Tuesday, April 12, 2011

DIFF review BURKE AND HARE- She said

Directed by John Landis
Written by Piers Ashworth and Nick Moorcroft
Starring: Simon Pegg, Andy Serkis, Tom Wilkinson, Tim Curry and Isla Fisher

"The following is based on a true story.  Except for the parts that aren't true."  With an opening like that, you'd expect pure comedy greatness from a movie right?  BURKE AND HARE is a British black comedy loosely based on the famous murders.  You see, our heroes, Burke (Simon Pegg) and Hare (Andy Serkis), need money now.  They're salesmen, but people have discovered their product is crap.  So, they get into the cadaver business.  At this point during the 19th century, medicine was a booming area in Edinburgh, Scotland.  Prospective doctors from far and wide traveled to study under either Doctor Robert Knox (Tom Wilkinson), a more progressive doctor who wants to make a map of the human body, or Doctor Monroe (Tim Curry), who has rather medieval practices and probably doesn't believe in any form of anaesthetic.  Now, Doctor Monroe has made a deal where he gets all the bodies that are sentenced to death by hanging.  So, that leaves Knox out in the cold, until Burke and Hare come to his rescue.

Finding dead bodies is a lucrative business.  When the plague isn't around, you just have to wait until someone kicks the bucket.  Burke and Hare try digging up bodies from graves, but then there's the off chance that the body is decomposing already, which wouldn't fetch any money, or the militia could catch you.  So, they resort to the only way they know to get a freshly dead cadaver...killing.  They're careful with who they kill whether it's an old man on the verge of death anyways or a drunk who could easily fall down a flight of stone stairs.  So, business is good.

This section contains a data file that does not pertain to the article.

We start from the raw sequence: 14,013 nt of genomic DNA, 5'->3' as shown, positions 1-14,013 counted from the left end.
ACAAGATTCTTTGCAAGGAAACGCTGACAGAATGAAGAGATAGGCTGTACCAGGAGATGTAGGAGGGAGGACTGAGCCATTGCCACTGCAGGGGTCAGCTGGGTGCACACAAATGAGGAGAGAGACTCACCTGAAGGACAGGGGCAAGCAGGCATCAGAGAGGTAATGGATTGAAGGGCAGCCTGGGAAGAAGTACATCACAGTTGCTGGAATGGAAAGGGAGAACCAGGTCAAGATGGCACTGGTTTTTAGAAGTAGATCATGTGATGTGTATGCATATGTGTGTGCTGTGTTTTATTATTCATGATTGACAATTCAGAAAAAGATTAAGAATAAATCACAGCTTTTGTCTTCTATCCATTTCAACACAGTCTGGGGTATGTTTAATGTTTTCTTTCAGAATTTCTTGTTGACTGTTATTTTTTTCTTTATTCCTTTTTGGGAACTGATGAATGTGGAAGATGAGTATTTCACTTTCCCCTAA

Then, the rest of the movie happens.  The set up seems dark yet fun, and the first thirty minutes of the movie has some very slapstick-almost-Monty-Pythonish moments, which sets a very playful tone.  However, Burke's love interest, Ginny (Isla Fisher), is introduced, and she steals the whole mojo of the movie.  She's a performer looking for someone to finance her all female production of Macbeth, so she decides to lure Burke into producing the play, and of course, he really falls for her.  Her character comes of less as ambitious and progressive and more whiny and flighty.  She adds nothing to the movie other than to give Burke a gal and to give Hare jokes about how Hare is still a virgin.

Also, the love story takes focus away from the doctors.  We occasionally are brought back to their feud, but there's no weight to their competition.  Tim Curry is completely underused.  He is in the movie for maybe 15 minutes with almost no payoff in the end.  Another plot element that gets thrown in is a mafia-type group that offers, or rather tells Burke and Hare that they need to pay them for protection.  It's just another element that gets muffled in this weird conglomeration of characters.

The idea of the movie unfortunately ended up being better than the actual payoff.  Even though it started so strong, the plot just wilted away and ended up being kind of boring.  Overall lackluster and forgettable.

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